Tracking downstream variability in large grain-size distributions in the South-Central Andes

  • Mixed sand- and gravel-bed rivers record erosion, transport, and fining signals in their bedload size distributions. Thus, grain-size data are imperative for studying these processes. However, collecting hundreds to thousands of pebble measurements in steep and dynamic high-mountain river settings remains challenging. Using the recently published digital grain-sizing algorithm PebbleCounts, we were able to survey seven large (>= 1,000 m2) channel cross-sections and measure thousands to tens-of-thousands of grains per survey along a 100-km stretch of the trunk stream of the Toro Basin in Northwest Argentina. The study region traverses a steep topographic and environmental gradient on the eastern margin of the Central Andean Plateau. Careful counting and validation allows us to identify measurement errors and constrain percentile uncertainties using large sample sizes. In the coarse >= 2.5 cm fraction of bedload, only the uppermost size percentiles (>= 95th) vary significantly downstream, whereas the 50th and 84th percentiles show lessMixed sand- and gravel-bed rivers record erosion, transport, and fining signals in their bedload size distributions. Thus, grain-size data are imperative for studying these processes. However, collecting hundreds to thousands of pebble measurements in steep and dynamic high-mountain river settings remains challenging. Using the recently published digital grain-sizing algorithm PebbleCounts, we were able to survey seven large (>= 1,000 m2) channel cross-sections and measure thousands to tens-of-thousands of grains per survey along a 100-km stretch of the trunk stream of the Toro Basin in Northwest Argentina. The study region traverses a steep topographic and environmental gradient on the eastern margin of the Central Andean Plateau. Careful counting and validation allows us to identify measurement errors and constrain percentile uncertainties using large sample sizes. In the coarse >= 2.5 cm fraction of bedload, only the uppermost size percentiles (>= 95th) vary significantly downstream, whereas the 50th and 84th percentiles show less variability. We note a relation between increases in these upper percentiles and along-channel junctions with large, steep tributaries. This signal is strongly influenced by lithology and geologic structures, and mixed with local hillslope input. In steep catchments like the Toro Basin, we suggest nonlinear relationships between geomorphic metrics and grain size, whereby the steepest parts of the landscape exert primary control on the upper grain-size percentiles. Thus, average or median metrics that do not apply weights or thresholds to steeper topography may be less predictive of grain-size distributions in such settings.show moreshow less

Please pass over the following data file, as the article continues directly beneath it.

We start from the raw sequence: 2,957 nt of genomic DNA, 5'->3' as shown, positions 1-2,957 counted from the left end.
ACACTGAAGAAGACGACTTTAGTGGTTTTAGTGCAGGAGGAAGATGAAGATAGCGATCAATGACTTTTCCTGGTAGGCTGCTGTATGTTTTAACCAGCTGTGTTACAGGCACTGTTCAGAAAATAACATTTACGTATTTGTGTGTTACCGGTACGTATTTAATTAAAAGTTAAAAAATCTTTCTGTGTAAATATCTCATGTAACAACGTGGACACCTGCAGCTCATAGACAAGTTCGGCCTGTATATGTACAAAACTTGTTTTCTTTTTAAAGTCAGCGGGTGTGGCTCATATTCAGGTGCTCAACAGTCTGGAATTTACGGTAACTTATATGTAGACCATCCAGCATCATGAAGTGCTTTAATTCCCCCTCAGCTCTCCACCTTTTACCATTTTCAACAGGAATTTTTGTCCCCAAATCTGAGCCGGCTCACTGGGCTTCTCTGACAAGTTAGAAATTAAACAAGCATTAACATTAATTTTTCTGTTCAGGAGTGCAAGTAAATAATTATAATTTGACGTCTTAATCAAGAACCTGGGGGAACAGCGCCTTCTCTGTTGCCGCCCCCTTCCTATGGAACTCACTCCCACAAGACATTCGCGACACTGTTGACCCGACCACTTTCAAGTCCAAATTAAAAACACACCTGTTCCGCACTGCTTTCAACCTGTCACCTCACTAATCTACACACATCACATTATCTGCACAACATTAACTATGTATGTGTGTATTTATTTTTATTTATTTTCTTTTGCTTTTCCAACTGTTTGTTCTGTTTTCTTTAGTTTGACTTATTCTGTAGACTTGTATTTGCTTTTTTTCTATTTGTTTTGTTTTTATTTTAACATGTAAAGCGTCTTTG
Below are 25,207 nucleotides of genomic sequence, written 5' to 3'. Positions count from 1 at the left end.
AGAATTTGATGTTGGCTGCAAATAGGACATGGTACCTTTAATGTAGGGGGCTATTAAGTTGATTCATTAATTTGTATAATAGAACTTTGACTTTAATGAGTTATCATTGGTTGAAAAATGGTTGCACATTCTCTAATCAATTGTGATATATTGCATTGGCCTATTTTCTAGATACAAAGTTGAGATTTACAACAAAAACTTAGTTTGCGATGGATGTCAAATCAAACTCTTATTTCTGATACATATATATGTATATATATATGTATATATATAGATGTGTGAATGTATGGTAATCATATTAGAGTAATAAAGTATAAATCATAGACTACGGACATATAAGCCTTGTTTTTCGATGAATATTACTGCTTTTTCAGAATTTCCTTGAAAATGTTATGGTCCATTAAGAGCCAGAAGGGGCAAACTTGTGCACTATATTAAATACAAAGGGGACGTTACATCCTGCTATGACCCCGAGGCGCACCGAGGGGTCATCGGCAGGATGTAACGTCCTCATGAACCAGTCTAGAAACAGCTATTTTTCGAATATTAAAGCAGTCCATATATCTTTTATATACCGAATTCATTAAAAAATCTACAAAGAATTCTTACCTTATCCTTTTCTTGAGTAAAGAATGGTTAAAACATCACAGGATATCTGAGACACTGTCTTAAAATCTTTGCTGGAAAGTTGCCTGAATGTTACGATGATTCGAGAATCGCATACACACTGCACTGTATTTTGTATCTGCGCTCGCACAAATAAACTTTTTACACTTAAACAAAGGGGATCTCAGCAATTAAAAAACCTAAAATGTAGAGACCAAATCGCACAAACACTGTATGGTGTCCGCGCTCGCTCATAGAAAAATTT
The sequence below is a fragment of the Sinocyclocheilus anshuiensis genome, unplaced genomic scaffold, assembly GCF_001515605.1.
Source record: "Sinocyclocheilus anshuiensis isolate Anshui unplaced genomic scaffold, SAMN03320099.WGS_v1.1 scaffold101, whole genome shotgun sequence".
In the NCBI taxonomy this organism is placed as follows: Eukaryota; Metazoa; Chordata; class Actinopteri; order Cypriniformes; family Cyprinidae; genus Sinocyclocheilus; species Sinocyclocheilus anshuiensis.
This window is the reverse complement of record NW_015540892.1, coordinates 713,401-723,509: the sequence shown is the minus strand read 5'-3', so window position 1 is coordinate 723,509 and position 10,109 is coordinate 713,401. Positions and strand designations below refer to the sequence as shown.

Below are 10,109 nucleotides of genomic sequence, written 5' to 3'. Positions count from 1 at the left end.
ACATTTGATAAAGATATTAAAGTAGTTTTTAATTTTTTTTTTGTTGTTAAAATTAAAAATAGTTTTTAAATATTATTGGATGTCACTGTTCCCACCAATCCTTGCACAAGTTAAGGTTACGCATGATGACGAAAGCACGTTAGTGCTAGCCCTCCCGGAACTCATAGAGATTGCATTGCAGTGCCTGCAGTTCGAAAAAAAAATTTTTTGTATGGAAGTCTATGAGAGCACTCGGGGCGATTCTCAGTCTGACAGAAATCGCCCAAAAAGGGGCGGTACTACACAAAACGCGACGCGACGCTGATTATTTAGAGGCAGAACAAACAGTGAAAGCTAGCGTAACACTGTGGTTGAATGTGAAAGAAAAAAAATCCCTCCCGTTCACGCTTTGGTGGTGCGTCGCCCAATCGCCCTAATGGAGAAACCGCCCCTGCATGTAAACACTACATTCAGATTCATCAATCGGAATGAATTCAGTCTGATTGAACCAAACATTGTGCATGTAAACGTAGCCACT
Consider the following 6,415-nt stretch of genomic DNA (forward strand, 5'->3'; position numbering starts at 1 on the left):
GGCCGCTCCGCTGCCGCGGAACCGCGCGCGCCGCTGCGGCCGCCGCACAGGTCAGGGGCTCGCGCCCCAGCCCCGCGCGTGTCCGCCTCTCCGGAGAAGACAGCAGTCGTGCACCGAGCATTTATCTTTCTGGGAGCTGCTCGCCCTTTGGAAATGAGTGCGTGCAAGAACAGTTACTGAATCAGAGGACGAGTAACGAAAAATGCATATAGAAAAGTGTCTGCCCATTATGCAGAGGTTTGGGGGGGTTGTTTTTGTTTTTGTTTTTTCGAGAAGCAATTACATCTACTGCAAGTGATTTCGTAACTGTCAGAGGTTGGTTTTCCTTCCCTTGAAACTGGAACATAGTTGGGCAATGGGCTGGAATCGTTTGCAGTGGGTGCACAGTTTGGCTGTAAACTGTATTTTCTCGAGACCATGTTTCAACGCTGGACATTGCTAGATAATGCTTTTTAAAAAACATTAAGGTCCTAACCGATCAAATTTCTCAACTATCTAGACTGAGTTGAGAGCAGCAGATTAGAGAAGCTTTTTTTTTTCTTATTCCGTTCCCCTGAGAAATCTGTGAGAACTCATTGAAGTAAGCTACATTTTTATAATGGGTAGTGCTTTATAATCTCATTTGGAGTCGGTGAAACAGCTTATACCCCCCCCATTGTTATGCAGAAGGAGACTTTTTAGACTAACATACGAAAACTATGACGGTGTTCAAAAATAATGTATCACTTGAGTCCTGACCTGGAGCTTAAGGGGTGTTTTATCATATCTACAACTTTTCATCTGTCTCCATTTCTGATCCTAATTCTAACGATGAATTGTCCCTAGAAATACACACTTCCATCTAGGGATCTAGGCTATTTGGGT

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Metadaten
Author details:Benjamin PurintonORCiDGND, Bodo BookhagenORCiDGND
DOI:https://doi.org/10.1029/2021JF006260
ISSN:2169-9003
ISSN:2169-9011
Title of parent work (English):Journal of geophysical research : F, Earth surface
Publisher:American Geophysical Union
Place of publishing:Washington
Publication type:Article
Language:English
Date of first publication:2021/08/05
Publication year:2021
Release date:2022/09/21
Tag:digital grain sizing; downstream fining; fluvial geomorphology; grain-size distribution; pebblecounts
Volume:126
Issue:8
Article number:e2021JF006260
Number of pages:29
First page:1
Last Page:29
Funding institution:DLRHelmholtz AssociationGerman Aerospace Centre (DLR) [DEM_CALVAL1028]; DFGGerman Research Foundation (DFG)European Commission [BO 2933/3-1]; BMBF LIDARFederal Ministry of Education & Research (BMBF); NEXUS funded through the MWFK Brandenburg, Germany; Projekt DEAL
Organizational units:Mathematisch-Naturwissenschaftliche Fakultät / Institut für Geowissenschaften
DDC classification:5 Naturwissenschaften und Mathematik / 55 Geowissenschaften, Geologie / 550 Geowissenschaften
Peer review:Referiert
Publishing method:Open Access / Hybrid Open-Access
License (German):License LogoCC-BY - Namensnennung 4.0 International
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